Sunday, January 28, 2007

The One Thing That Transforms Stress Into Well-Being

Cognitive psychology teaches us that it's not events in themselves, but how we process those events, that determines our emotional reactions. The most powerful tool for transforming stress into well-being is the ability to embrace failure. The stressed individual equates failing with being a failure, as something to be avoided at all costs. The individual with well-being may well fail just as often--indeed, Dean Keith Simonton's research suggests that greatness is accompanied by a high failure rate, but an even higher rate of productivity--but views those failures as learning opportunities and worthy challenges.

I can't tell you how often this has occurred in my experience with traders: Trader A loses money on his or her first two trades, loses confidence, and stops trading, only to miss out on subsequent opportunity. Trader B loses money on his or her first two trades, becomes angry and frustrated, and leaps into a third--and even more disastrous trade. Trader C figures out what the two losing trades are revealing about the market and uses the information to profit from that third trade. The difference is not in trading methods or P/L after the initial two trades. The difference is that Traders A and B are threatened by failure, and Trader C embraces it. Failure is an opportunity to learn. Failure is there to teach us. Failure pushes us to become more than we are at present.

I found a website with a few fine quotations that make the point more eloquently than I ever could:

Experience is the hardest kind of teacher. It gives you the test first, and the lesson afterward - Anonymous

I haven't failed; I've found 10,000 ways that don't work - Ben Franklin

If you want to increase your success rate, double your failure rate - Thomas Watson, Sr.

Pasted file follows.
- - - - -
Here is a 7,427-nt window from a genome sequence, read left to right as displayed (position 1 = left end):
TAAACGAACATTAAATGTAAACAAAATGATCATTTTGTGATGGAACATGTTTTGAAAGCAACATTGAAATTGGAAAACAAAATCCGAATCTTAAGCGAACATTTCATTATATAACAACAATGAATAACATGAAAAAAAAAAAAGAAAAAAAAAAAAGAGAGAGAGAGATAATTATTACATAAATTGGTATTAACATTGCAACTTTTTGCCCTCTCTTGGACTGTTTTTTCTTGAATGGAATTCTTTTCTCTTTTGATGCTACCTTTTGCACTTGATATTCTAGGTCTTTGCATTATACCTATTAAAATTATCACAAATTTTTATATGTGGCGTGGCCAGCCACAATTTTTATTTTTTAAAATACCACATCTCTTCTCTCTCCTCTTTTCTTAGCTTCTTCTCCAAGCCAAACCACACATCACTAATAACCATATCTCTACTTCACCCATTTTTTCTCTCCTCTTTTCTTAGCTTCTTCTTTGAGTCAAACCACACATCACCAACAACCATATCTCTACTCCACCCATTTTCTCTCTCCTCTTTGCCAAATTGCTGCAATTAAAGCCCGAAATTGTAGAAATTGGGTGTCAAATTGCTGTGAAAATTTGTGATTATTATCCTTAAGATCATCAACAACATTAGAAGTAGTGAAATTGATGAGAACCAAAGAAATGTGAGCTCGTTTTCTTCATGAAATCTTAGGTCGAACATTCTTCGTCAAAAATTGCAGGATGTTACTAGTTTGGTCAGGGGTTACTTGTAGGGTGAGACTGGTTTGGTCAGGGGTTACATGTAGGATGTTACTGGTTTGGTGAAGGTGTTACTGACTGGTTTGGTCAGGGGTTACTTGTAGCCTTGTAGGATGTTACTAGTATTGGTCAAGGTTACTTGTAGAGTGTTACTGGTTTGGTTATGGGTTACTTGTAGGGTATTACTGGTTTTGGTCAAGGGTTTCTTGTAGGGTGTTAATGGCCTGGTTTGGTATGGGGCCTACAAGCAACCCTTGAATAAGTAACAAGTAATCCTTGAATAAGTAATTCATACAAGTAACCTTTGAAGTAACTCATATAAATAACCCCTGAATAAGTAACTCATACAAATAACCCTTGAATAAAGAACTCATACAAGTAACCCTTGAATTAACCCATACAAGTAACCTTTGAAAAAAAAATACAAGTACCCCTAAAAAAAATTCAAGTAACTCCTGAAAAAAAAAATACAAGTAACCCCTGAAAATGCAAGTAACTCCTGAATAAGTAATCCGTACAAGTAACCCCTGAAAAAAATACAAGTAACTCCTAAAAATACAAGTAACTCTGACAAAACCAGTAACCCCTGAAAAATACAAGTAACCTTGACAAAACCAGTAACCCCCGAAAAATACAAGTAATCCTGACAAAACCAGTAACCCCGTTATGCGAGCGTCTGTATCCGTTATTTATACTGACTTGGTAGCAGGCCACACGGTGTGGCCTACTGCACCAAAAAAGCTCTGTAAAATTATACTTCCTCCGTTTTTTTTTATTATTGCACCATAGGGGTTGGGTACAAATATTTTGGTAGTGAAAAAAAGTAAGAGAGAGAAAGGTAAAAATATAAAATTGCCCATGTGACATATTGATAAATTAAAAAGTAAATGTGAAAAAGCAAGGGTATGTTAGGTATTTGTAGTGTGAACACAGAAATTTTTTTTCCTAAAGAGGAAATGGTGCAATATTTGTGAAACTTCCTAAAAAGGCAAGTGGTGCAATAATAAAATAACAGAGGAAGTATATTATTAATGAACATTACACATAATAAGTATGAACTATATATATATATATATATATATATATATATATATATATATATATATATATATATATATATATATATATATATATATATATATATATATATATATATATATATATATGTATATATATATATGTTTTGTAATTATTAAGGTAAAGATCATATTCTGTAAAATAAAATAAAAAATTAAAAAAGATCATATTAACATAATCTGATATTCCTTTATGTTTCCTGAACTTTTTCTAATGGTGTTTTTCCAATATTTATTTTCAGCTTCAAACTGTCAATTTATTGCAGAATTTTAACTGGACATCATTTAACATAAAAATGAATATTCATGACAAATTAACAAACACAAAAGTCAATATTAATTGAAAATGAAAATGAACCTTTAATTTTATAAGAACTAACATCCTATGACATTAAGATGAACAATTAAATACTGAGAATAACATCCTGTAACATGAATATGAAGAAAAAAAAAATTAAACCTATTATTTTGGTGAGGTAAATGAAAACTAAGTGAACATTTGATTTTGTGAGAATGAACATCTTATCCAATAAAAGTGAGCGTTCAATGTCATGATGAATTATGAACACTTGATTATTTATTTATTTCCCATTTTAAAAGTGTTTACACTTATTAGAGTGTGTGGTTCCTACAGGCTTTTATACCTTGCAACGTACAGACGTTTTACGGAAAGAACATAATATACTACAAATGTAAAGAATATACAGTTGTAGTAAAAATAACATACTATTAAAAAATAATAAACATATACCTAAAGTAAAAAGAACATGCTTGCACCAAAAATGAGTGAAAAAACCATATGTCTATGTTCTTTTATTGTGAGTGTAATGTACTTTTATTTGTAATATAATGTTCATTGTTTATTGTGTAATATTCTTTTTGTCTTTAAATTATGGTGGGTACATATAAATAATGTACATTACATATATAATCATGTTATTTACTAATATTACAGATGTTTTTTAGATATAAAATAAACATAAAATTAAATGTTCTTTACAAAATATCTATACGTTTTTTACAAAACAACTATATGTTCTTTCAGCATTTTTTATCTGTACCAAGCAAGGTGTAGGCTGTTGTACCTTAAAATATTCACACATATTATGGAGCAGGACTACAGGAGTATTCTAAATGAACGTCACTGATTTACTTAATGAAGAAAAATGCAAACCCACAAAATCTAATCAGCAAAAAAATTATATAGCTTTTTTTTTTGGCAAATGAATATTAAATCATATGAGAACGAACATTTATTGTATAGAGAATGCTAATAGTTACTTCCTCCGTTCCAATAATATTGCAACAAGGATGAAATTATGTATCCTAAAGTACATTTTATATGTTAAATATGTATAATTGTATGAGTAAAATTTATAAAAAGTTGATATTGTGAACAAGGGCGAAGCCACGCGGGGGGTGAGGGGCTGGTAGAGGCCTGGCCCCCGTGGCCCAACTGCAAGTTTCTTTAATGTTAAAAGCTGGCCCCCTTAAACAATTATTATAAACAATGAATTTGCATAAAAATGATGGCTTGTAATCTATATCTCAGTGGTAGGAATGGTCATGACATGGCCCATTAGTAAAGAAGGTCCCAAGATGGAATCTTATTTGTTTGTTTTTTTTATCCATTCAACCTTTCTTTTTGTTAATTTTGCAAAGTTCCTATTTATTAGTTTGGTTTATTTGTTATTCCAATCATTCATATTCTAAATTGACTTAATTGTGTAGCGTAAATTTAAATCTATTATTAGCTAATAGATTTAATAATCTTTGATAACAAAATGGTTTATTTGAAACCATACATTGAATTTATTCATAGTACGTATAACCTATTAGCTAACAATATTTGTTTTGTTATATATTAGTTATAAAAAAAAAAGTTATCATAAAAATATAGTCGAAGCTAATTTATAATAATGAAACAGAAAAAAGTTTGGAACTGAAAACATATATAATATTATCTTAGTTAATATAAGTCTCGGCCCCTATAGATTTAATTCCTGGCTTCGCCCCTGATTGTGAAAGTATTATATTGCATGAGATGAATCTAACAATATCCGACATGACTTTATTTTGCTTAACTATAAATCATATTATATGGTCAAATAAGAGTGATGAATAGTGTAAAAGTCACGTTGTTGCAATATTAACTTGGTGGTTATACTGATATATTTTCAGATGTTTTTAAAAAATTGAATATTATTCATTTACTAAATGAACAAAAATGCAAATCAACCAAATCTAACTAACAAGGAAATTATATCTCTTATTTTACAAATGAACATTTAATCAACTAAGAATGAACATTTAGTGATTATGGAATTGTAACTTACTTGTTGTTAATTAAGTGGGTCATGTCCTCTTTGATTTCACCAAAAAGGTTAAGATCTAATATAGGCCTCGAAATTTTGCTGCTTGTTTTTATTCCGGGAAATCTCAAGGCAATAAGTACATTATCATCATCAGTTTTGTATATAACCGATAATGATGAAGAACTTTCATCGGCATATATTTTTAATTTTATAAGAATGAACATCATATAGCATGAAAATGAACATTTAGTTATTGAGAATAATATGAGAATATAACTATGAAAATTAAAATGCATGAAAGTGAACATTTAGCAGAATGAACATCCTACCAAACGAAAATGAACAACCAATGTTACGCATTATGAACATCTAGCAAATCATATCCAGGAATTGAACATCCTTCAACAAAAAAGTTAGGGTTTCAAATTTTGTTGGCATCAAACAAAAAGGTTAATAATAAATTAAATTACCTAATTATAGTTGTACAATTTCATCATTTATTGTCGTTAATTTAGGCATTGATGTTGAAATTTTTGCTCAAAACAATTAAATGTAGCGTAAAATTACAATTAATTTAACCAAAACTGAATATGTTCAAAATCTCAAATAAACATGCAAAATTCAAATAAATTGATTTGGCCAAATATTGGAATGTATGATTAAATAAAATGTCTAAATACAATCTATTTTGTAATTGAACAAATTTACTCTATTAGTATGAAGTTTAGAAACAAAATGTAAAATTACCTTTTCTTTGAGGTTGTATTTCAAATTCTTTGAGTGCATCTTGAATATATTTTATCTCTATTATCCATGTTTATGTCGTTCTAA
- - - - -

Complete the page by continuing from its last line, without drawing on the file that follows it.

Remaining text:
The only difference between a diamond and a lump of coal is that the diamond had a little more pressure put on it - Anonymous

Life is not a matter of having good cards, but of playing a poor hand well - Robert Louis Stevenson.

Finally, a personal story. When I wrote my first article for an academic journal, the editor returned the manuscript full of red and blue pencil marks. Just about every sentence was torn apart. The editor explained that they could not commit to printing my article, but would look at a revised version based on the comments on the manuscript. I was crushed. I called the editor and asked why he didn't like my article. He was stunned. He said, "I loved your article. Do you think I'd take the time of suggesting so many revisions if I didn't like it? If we don't like an article, we don't waste our time on it. We send it back with a few comments and a thank you." Heartened, I made the changes, learned a ton about what editors look for, and got the article printed. That led to several more articles for the same journal, which led to articles for other journals, which led to the first of my four book contracts.

Had I taken the initial feedback as failure, I would be unpublished to this day. By embracing my "failure", I learned, and I succeeded.

Now go forth and identify your greatest failure of the past week and figure out what you'll learn from it that will help this week's trading. For you, as for me, failure may just end up becoming your greatest teacher.


The Stock Bandit said...